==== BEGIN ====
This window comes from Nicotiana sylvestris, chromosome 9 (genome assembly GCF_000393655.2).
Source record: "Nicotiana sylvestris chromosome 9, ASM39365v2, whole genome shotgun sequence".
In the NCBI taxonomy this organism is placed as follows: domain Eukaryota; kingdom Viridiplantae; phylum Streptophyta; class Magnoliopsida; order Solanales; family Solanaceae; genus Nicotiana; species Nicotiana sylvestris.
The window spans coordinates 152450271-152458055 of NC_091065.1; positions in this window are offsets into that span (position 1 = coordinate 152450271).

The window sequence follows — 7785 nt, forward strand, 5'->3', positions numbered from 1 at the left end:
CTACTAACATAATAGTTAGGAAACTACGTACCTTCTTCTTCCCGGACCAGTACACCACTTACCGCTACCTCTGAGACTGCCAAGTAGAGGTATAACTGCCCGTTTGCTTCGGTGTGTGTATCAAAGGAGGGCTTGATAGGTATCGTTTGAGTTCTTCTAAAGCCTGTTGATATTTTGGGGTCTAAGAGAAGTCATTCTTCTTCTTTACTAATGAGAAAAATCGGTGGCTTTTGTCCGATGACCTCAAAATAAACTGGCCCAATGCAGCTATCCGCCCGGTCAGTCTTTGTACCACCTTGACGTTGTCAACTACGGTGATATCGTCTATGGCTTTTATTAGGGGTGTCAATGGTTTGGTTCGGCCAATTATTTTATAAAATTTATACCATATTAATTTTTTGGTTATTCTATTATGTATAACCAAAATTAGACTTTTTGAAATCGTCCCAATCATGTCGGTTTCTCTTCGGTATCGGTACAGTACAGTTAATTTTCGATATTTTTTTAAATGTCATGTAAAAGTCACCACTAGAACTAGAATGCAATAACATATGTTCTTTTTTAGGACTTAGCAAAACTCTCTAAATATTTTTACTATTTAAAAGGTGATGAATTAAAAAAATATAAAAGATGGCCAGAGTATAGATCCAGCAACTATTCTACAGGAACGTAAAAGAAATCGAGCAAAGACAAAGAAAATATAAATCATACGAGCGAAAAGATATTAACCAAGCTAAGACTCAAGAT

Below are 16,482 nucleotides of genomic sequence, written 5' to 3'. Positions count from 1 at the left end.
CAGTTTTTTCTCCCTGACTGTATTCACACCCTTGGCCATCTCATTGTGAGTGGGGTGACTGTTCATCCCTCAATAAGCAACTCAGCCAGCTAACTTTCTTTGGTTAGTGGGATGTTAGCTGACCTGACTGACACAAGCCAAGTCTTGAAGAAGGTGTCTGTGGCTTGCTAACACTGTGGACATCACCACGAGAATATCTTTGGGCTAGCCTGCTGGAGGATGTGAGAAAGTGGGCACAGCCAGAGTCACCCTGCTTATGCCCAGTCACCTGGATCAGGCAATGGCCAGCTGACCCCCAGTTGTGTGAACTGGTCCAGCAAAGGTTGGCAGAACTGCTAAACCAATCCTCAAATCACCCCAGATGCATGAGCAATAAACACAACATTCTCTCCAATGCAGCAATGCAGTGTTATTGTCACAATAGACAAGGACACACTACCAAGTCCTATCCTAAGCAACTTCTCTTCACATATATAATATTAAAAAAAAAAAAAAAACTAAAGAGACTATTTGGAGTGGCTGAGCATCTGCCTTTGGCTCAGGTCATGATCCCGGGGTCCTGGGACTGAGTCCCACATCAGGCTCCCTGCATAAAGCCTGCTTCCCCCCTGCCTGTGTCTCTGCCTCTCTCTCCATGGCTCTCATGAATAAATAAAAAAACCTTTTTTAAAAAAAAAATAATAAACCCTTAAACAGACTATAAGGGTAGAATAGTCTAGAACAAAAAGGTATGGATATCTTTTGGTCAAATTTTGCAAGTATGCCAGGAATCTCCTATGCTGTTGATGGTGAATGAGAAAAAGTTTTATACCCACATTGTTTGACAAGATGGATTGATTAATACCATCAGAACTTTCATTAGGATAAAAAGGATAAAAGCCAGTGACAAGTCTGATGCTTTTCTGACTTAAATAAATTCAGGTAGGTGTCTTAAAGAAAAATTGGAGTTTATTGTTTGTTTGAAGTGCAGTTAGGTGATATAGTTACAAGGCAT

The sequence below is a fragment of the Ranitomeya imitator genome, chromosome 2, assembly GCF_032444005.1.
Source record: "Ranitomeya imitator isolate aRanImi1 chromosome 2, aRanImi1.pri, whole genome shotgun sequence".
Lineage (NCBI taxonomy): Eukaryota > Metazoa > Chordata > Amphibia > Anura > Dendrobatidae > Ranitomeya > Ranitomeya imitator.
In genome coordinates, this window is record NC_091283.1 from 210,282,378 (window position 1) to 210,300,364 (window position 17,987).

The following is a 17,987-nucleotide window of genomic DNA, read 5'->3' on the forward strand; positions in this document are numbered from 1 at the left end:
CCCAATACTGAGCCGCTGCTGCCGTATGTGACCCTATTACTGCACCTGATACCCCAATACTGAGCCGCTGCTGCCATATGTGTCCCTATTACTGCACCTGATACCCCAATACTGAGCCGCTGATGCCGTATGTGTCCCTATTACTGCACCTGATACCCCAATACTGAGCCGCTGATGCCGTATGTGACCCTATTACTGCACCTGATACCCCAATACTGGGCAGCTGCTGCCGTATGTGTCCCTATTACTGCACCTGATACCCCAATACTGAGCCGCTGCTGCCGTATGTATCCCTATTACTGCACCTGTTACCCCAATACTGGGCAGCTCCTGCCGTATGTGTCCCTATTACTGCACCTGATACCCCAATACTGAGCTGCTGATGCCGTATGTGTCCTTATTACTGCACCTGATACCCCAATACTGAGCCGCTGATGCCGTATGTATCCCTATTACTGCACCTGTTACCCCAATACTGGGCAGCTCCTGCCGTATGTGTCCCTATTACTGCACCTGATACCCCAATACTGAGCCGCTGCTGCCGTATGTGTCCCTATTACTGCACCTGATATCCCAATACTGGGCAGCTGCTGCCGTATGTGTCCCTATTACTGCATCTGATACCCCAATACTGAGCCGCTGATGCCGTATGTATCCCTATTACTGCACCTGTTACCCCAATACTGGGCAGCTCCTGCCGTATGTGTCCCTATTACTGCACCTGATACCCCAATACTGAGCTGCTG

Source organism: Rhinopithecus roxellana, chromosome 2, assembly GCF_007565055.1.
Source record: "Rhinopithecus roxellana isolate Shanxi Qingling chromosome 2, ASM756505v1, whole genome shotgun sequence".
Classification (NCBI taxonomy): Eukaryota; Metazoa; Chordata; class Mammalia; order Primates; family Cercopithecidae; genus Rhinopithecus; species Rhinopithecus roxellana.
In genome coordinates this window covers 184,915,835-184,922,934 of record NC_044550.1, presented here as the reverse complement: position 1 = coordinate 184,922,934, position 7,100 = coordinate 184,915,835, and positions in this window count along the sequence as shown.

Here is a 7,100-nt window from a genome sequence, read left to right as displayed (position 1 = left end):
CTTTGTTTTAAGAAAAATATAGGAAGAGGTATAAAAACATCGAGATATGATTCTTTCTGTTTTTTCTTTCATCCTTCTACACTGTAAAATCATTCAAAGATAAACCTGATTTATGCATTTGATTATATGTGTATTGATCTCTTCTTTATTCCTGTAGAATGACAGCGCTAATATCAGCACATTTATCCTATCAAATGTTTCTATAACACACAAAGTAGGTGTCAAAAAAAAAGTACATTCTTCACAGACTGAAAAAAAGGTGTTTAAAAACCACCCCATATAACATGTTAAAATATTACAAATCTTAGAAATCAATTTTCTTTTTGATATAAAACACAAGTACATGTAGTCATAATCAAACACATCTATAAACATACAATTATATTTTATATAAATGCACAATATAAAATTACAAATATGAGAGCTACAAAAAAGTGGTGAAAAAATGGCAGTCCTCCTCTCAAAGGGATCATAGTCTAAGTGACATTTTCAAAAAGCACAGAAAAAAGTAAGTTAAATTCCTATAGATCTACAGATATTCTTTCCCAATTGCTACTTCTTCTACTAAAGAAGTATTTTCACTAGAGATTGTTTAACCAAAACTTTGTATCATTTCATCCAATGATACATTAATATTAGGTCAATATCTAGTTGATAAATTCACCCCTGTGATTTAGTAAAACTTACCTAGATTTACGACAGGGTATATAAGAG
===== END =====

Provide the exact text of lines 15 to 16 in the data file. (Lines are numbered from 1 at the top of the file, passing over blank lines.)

Source organism: Rhinopithecus roxellana, chromosome 2, assembly GCF_007565055.1.
Source record: "Rhinopithecus roxellana isolate Shanxi Qingling chromosome 2, ASM756505v1, whole genome shotgun sequence".